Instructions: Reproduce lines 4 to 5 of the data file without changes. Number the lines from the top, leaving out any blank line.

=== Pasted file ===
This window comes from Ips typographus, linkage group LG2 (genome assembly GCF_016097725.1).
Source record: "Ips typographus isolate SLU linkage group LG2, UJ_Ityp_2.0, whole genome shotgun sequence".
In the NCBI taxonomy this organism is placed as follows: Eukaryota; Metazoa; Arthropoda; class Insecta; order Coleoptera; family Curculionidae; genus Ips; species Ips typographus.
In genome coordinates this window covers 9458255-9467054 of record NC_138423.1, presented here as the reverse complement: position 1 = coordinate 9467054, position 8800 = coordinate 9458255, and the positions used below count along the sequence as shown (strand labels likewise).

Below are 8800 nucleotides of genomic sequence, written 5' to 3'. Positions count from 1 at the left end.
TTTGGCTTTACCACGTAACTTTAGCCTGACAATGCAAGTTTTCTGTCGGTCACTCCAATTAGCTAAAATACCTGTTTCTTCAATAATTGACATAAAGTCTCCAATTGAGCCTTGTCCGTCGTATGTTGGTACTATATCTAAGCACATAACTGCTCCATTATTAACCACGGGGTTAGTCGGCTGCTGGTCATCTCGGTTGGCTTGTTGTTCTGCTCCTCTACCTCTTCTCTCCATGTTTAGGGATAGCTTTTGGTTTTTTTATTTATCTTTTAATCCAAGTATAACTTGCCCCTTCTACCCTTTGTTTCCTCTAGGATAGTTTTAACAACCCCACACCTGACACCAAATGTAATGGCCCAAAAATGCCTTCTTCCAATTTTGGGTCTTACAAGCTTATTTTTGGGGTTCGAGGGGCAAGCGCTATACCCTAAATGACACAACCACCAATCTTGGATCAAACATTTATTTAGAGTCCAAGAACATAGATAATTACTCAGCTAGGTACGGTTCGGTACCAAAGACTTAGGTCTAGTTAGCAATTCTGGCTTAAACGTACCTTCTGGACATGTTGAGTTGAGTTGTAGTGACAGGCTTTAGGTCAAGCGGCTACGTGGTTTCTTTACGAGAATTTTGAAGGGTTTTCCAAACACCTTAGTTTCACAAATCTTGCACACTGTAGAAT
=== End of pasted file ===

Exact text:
In genome coordinates this window covers 9458255-9467054 of record NC_138423.1, presented here as the reverse complement: position 1 = coordinate 9467054, position 8800 = coordinate 9458255, and the positions used below count along the sequence as shown (strand labels likewise).

Below are 8800 nucleotides of genomic sequence, written 5' to 3'. Positions count from 1 at the left end.